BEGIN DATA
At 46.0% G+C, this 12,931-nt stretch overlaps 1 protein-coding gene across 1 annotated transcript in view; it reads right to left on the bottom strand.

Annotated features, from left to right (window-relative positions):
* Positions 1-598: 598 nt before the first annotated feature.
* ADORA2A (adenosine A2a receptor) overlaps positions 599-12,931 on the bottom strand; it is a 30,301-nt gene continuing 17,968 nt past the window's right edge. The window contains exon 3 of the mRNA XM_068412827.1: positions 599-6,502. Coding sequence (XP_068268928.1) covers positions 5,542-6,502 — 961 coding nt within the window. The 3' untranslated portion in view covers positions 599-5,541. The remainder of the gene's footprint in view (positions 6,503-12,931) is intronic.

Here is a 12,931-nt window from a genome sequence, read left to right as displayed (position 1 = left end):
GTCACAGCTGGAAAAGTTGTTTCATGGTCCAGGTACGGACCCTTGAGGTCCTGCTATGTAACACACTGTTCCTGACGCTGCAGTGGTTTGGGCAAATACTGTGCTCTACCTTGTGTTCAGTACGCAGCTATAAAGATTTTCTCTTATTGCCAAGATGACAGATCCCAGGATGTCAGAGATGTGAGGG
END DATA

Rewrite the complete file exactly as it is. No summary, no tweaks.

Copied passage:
At 46.0% G+C, this 12,931-nt stretch overlaps 1 protein-coding gene across 1 annotated transcript in view; it reads right to left on the bottom strand.

Annotated features, from left to right (window-relative positions):
* Positions 1-598: 598 nt before the first annotated feature.
* ADORA2A (adenosine A2a receptor) overlaps positions 599-12,931 on the bottom strand; it is a 30,301-nt gene continuing 17,968 nt past the window's right edge. The window contains exon 3 of the mRNA XM_068412827.1: positions 599-6,502. Coding sequence (XP_068268928.1) covers positions 5,542-6,502 — 961 coding nt within the window. The 3' untranslated portion in view covers positions 599-5,541. The remainder of the gene's footprint in view (positions 6,503-12,931) is intronic.

Here is a 12,931-nt window from a genome sequence, read left to right as displayed (position 1 = left end):
GTCACAGCTGGAAAAGTTGTTTCATGGTCCAGGTACGGACCCTTGAGGTCCTGCTATGTAACACACTGTTCCTGACGCTGCAGTGGTTTGGGCAAATACTGTGCTCTACCTTGTGTTCAGTACGCAGCTATAAAGATTTTCTCTTATTGCCAAGATGACAGATCCCAGGATGTCAGAGATGTGAGGG